Reading, Genesis 25:7-11 and John 14: 15-23
Image, Isaac and Ishmael Bury Abraham, Gerard Hoet (1728)
We have been journeying with Abraham and Sarah for five weeks, and now, on the sixth, both lay buried in the cave of Machpelah. Across these five weeks we have seen the complexity of these great figures of our faith. We witnessed the virtue of their faithfulness and sacrifice, but also the ways in which they wounded each other and those around them. Abraham, from the beginning demonstrated his capacity for faith – responding immediately to God’s call, but we also saw the way fear could drive his choices, as when he gave Sarah over to the household of Pharaoh. Sarah herself goes from victim in that story, to perpetrator of harm in the tale of Hagar. And yet amidst failure both are exemplary – Abraham the paragon of hospitality (who welcomes the strangers into his home, and boldly bargains with God over the fate of Sodom) and Sarah, remaining open to laughter, open to the grace of God and the impossibility of Isaac. Through all these stories, the commendable and condemnable, God has remained faithful. Indeed, the steadfast kindness of God is so generous that not only does God not rescind the promise to Abraham and Sarah is spite of their follies, God seeks out Hagar and Ishmael, and extends blessings and promises to them.
Even the deaths of Abraham and Sarah are complex affairs. We know that after the near-sacrifice of Isaac the family is fractured by the trauma. Isaac departs the mountain by another path and Abraham settles in another land away from Sarah. And yet, when Sarah dies Abraham goes to her to mourn, weep, and procure the cave in which they both shall lie. Abraham’s death is also the time in which Isaac and Ishmael return to their father, together in the narrative for the first time since Ishmael was driven from their home. In these burial scenes the hurt and fractured relations sits alongside strange reunions and restoration.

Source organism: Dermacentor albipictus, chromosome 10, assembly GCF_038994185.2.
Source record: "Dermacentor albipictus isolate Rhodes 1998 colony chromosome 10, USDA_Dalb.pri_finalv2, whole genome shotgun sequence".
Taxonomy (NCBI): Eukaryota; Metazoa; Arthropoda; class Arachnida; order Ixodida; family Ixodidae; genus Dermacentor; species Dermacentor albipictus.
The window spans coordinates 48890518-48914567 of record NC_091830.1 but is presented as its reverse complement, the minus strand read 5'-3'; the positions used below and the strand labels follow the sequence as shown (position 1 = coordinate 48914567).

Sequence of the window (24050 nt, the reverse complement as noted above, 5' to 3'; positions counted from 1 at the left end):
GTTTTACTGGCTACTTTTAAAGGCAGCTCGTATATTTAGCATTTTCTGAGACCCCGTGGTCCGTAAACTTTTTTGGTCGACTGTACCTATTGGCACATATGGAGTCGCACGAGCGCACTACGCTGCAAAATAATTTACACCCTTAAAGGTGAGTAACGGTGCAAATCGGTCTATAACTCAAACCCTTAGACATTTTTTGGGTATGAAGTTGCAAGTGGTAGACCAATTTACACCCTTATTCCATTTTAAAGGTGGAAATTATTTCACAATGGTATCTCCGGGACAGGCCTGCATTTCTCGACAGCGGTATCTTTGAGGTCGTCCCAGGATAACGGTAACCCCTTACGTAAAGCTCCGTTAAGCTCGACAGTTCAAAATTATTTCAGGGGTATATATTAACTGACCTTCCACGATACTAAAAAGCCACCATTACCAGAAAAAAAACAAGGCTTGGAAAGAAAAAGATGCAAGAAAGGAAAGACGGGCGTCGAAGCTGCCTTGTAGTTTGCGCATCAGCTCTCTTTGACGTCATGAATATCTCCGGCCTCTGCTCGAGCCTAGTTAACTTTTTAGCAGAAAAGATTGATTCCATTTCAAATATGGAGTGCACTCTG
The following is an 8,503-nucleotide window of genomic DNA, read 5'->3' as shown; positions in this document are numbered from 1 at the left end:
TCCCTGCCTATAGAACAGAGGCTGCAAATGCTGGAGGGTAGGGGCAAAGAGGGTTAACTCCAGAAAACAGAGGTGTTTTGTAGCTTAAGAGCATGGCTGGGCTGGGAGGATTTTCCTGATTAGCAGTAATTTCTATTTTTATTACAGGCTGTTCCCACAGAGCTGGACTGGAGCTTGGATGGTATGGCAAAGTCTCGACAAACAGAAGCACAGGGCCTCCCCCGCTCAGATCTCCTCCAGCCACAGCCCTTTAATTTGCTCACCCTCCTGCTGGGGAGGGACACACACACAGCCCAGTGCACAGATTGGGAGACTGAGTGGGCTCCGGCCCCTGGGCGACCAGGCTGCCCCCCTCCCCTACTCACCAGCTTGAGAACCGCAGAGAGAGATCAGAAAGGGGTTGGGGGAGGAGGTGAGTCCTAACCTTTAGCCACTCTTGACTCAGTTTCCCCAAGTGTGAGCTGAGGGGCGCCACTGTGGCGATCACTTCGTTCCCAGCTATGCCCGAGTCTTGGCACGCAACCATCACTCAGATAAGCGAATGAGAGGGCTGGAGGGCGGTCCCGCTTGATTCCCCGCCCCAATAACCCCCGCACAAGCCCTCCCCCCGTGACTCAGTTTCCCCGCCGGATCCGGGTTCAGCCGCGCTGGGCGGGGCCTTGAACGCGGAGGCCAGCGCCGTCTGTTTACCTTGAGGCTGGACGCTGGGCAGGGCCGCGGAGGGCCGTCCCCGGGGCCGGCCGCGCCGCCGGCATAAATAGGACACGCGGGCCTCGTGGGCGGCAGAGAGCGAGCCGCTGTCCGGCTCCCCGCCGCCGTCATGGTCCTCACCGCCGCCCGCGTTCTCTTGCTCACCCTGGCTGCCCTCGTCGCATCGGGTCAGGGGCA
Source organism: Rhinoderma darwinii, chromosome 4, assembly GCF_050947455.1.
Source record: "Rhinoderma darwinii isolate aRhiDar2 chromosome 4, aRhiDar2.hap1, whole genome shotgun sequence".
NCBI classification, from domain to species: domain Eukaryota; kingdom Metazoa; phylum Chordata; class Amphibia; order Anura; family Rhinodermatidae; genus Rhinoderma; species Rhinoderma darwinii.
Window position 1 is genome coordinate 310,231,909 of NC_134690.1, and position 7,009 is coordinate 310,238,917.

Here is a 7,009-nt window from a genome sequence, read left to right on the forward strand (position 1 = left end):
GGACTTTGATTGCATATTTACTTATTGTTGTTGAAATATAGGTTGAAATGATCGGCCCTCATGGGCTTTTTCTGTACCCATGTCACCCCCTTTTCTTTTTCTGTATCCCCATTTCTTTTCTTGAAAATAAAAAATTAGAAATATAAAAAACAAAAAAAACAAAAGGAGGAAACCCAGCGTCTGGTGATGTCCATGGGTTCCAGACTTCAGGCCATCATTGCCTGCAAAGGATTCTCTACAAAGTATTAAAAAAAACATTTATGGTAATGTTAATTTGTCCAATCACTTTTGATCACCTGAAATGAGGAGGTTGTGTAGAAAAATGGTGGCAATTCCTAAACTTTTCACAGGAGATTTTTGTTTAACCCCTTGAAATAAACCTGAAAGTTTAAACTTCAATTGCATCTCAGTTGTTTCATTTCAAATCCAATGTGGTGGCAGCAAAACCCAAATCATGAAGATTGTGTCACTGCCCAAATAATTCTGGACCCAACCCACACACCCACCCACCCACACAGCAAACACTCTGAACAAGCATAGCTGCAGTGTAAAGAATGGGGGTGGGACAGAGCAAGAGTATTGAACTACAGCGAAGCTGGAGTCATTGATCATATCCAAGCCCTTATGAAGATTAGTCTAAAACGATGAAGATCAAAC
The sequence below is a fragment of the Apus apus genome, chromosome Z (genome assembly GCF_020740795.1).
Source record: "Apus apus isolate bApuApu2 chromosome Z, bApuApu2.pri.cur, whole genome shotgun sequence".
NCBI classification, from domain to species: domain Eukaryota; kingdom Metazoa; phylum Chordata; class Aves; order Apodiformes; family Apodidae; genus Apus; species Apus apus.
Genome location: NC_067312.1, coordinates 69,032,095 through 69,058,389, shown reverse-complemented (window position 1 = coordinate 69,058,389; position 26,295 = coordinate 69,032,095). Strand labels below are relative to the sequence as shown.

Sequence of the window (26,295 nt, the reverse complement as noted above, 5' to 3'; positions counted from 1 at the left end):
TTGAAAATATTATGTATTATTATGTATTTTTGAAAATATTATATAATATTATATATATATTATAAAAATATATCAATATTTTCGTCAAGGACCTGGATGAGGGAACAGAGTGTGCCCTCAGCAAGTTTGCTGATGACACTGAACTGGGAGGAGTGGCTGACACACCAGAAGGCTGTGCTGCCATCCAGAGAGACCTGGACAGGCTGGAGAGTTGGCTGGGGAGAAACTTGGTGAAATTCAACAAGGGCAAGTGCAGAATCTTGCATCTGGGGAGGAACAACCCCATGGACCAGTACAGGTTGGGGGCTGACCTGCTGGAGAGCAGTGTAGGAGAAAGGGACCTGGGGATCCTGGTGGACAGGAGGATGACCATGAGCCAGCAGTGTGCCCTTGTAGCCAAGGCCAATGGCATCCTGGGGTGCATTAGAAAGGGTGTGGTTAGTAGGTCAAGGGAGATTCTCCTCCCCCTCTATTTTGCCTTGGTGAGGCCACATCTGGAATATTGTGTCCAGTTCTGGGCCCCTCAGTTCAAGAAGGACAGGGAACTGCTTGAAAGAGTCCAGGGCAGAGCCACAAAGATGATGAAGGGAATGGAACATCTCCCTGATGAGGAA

Given the mythological and theological heft of a figure like Abraham, one might imagine the story coming to some kind of close… that the death of the great patriarch of faith would end the saga, in the way that Homer’s Odyssey doesn’t keep going after Odysseus finally makes it home. And yet, the structure of the Bible is already preparing us before Abraham’s death for the continuation of this narrative to the next generation. The preceding chapter – which we will come to next week – chronicles the efforts of finding a wife for Isaac, establishing him and Rebekah in Sarah’s home, signalling that a new generation has come of age. Abraham’s death is formidable, it punctuates the story, but it is written in such a way as to move us forward, After the death of Abraham God blessed his son Isaac. And Isaac settled at Beer-lahai-roi.
The Bible is a tale of generations. No one person ever lingers in Scripture for too long. Even the very great names are laid to rest, and often without seeing the fruit of their labour. Abraham dies estranged from his son with little indication of the coming nation, Moses dies on the fringes of the Holy Land, David dies before the Temple is built, John the Baptist dies in prison before Jesus is glorified, and even Jesus - just 14 chapters into the gospel of John – has to prepare his disciples for his death and departure. And yet, in each of these cases, the faithfulness of God and the emergence of the next generation is assured before death. Isaac is brought back into the narrative and comforted. Joshua is blessed by Moses, readied to lead the Israel to the promised land. John’s disciples receive assurance from Jesus that he is the one they have been waiting for. And Jesus promises his disciples that he will send them the Spirit who will counsel and equip them as they take up his work.